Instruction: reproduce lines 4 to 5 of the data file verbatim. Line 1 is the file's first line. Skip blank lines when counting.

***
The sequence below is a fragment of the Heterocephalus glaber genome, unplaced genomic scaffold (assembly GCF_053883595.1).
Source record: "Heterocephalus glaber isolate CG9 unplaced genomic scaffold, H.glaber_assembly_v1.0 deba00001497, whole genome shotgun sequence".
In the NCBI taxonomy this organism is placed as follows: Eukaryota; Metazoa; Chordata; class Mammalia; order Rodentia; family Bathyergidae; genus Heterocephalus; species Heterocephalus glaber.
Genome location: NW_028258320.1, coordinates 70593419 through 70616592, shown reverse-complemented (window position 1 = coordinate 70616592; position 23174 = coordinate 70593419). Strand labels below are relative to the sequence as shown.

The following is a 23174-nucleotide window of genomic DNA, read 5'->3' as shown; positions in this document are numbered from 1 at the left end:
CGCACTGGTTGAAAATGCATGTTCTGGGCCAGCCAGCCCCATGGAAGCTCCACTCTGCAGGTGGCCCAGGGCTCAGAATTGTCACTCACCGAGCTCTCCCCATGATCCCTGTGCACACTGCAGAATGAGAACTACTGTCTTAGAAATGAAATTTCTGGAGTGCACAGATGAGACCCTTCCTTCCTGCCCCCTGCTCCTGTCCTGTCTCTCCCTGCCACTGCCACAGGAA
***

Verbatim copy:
Genome location: NW_028258320.1, coordinates 70593419 through 70616592, shown reverse-complemented (window position 1 = coordinate 70616592; position 23174 = coordinate 70593419). Strand labels below are relative to the sequence as shown.

The following is a 23174-nucleotide window of genomic DNA, read 5'->3' as shown; positions in this document are numbered from 1 at the left end: